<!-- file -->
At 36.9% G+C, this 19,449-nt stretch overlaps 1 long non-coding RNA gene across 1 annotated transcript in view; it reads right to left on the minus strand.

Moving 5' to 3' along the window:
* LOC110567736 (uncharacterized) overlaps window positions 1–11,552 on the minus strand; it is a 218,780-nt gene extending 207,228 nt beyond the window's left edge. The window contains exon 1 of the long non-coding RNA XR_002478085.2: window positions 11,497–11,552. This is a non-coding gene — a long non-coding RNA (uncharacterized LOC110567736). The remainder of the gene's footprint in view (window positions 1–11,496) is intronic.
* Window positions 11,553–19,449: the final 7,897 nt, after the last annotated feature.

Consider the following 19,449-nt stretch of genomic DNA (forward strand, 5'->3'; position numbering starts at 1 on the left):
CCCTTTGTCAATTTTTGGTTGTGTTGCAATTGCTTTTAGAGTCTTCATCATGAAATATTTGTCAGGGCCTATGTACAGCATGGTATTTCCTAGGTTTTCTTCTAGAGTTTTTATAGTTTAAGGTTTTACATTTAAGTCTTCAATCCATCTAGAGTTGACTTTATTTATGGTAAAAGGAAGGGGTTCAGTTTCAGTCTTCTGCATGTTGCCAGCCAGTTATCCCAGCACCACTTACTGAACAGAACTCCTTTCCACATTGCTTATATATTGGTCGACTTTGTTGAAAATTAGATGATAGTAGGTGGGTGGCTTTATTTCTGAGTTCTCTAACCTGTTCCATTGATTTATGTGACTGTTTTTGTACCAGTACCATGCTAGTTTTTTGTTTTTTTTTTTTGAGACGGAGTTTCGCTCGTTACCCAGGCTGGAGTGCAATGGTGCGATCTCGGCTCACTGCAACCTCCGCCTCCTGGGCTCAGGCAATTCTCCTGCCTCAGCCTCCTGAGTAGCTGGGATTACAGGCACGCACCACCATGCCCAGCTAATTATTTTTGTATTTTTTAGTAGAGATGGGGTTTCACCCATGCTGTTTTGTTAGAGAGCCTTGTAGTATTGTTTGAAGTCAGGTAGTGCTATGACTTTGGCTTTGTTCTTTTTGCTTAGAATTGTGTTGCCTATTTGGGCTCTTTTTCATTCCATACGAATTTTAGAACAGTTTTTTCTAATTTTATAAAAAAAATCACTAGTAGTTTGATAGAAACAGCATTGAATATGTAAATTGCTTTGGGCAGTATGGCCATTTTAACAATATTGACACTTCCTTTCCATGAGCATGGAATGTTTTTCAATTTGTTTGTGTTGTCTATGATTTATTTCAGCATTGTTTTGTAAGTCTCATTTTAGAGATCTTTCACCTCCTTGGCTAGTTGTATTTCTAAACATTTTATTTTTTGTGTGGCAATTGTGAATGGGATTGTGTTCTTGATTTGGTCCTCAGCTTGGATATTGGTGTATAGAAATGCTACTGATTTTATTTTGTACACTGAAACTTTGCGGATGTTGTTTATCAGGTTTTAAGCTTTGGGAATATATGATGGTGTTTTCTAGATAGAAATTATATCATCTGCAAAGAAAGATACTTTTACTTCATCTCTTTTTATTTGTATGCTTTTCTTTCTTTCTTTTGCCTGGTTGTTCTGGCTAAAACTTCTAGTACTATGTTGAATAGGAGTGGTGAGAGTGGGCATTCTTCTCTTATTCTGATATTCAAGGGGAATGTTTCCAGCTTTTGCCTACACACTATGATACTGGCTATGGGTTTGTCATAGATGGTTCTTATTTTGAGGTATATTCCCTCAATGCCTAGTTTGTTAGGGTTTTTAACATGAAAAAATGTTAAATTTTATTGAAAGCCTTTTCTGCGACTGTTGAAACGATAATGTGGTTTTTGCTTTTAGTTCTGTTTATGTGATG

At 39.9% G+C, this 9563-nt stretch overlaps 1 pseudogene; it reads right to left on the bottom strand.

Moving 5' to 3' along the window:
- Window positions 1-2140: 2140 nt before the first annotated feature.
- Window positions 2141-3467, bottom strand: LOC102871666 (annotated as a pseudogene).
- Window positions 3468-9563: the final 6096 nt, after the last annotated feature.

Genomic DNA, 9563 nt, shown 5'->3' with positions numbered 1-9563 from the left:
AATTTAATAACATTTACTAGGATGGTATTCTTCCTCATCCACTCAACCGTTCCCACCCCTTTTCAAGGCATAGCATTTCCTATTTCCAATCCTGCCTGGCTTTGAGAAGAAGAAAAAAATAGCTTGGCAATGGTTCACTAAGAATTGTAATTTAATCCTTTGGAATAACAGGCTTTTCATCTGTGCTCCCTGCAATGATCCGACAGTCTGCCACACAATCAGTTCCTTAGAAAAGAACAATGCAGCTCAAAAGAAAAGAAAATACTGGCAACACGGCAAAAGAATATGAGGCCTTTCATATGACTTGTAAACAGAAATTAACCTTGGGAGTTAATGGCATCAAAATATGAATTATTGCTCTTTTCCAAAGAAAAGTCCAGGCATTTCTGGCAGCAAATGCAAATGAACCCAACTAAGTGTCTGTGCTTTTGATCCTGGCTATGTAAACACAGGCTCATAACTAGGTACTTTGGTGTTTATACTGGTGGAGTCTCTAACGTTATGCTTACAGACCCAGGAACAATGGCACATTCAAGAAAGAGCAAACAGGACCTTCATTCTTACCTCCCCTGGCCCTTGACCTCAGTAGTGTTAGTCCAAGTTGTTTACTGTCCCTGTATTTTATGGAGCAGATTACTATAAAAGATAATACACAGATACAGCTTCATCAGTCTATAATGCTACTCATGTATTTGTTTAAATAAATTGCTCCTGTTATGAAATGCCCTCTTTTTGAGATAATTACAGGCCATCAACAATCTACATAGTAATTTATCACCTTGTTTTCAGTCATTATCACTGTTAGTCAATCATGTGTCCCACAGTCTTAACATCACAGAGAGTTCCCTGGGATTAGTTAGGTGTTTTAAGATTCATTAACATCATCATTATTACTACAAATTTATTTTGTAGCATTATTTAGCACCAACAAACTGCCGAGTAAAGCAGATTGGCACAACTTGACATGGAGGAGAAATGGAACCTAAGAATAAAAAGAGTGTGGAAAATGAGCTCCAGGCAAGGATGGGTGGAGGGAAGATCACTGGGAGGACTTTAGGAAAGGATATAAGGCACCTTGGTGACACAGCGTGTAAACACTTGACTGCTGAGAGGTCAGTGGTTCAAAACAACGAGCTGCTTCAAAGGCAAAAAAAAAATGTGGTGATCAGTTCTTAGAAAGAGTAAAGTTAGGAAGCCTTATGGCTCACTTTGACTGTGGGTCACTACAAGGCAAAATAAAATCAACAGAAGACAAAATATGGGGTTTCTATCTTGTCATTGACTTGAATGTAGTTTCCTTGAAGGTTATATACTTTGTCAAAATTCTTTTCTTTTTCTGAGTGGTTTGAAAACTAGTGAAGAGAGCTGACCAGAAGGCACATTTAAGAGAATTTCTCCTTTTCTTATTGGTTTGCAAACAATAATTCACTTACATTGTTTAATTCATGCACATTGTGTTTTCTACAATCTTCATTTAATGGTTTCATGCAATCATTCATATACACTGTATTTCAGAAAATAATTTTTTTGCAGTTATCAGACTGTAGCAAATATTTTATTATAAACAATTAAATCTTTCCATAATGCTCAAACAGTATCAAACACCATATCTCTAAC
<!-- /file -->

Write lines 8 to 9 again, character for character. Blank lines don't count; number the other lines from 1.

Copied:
Moving 5' to 3' along the window:
- Window positions 1-2140: 2140 nt before the first annotated feature.